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Talking Points, Arts Value Forum

Michael Chappell

Michael Chappell, 26 July 2017

Michael Chappell, Managing Director Culture Counts. Wednesday July 26th 2017, Canberra Theatre Centre.

  1. The arts needs an evidence-based value story. Without it, resources allocated to the arts will always be under threat.
  2. The plural of anecdote is not data. Investment decisions are ultimately made on data. 
  3. Using standard language and metrics contributes to a sector-wide view that forms the basis of a holistic value story for the arts.
  4. We are not measuring whether audiences liked an artwork or were satisfied by their experience. This doesn’t help organisations learn and grow. We are measuring impact and quality across a broad variety of areas, including innovation, challenge, risk, meaning and relevance.
  5. We are not just measuring cultural impact – there are also metrics for capturing the social, civic, economic and environmental impact of cultural activities (or any publically funded activity). This includes public opinions and data facts. All metrics sit within a broad outcomes framework, contributing to a comprehensive value story. 
  6. Evaluation is not about scorecards – it is about questioning, educating, enquiring. A strong critical culture encourages artists to push their art to new heights and increases engagement. Evaluation helps us improve – we shouldn’t be afraid of it.
  7. Evaluating gives a broad spectrum of audiences, communities and peers the opportunity to provide their thoughts and emotions after experiencing artwork. Gathering diverse opinions can open up a rich dialogue and more interesting, informed exchanges about meaning, relevance and impact. Organisations are also encouraged to carry out self and peer assessment in Culture Counts, generating multi-point subjectivity.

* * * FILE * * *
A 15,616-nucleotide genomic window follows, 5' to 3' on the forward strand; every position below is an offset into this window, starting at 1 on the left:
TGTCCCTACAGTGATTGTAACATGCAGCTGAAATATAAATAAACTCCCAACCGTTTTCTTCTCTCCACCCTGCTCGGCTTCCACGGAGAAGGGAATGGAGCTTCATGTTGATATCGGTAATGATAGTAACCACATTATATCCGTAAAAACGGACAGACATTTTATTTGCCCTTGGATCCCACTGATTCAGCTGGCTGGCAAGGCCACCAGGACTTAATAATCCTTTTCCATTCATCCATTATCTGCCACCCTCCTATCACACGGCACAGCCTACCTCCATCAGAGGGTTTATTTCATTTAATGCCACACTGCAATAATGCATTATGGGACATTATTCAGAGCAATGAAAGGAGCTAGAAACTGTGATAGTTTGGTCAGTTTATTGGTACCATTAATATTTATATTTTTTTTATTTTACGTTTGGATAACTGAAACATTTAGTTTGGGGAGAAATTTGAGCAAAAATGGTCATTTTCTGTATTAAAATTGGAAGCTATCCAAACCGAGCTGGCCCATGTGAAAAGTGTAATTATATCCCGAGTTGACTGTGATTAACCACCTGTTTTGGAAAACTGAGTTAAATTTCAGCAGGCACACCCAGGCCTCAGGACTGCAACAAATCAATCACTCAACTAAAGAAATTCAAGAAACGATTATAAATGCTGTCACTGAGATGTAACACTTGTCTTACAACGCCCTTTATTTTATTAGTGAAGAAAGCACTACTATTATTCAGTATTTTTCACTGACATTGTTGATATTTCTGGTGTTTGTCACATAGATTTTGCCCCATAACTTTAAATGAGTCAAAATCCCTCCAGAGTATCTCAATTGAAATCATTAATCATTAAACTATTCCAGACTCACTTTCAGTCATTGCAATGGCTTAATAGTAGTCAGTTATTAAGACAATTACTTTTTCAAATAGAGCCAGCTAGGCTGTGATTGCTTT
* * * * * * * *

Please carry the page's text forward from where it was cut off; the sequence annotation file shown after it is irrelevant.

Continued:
8. We recommend using a mix of rigorous metrics and rich anecdotes, so that the numbers sit alongside descriptive feedback. Other data should also give context to your results (e.g. input and output data such as location, resources used, numbers of attendees/participants).
  9. We recognise that not all audiences or experiences are the same. Big data helps us learn more about our audiences and understand how and why different contexts shape experience. Examining data from diverse geographies and ethnicities means that patterns can be identified that help us learn more about the impact of culture on different parts of our communities.
    -Metadata tags are applied to all evaluations within the Culture Counts platform, classifying them by location, artform and other pieces of information that give context to the data.
    -By default, all surveys include standard demographic questions (age, gender, postcode) and many organisations also choose to include questions about identity and prior experience so they can better comprehend and classify their audiences.
  10. An evaluation strategy should be built around the key objectives of the organisation. We help organisations to choose and align metrics that best reflect their unique mission – the key things that they want to achieve from a cultural, social, sector development perspective. This helps them demonstrate where their impact is greatest, identify how they can improve, and makes reporting a much simpler process.
  11. What does the future look like? We can see a time where arts and culture takes evaluation seriously; there is a big data culture; both public and private investors understand the impact of the arts and their investments; and an environment is created for arts and culture to flourish.

Valuing Culture

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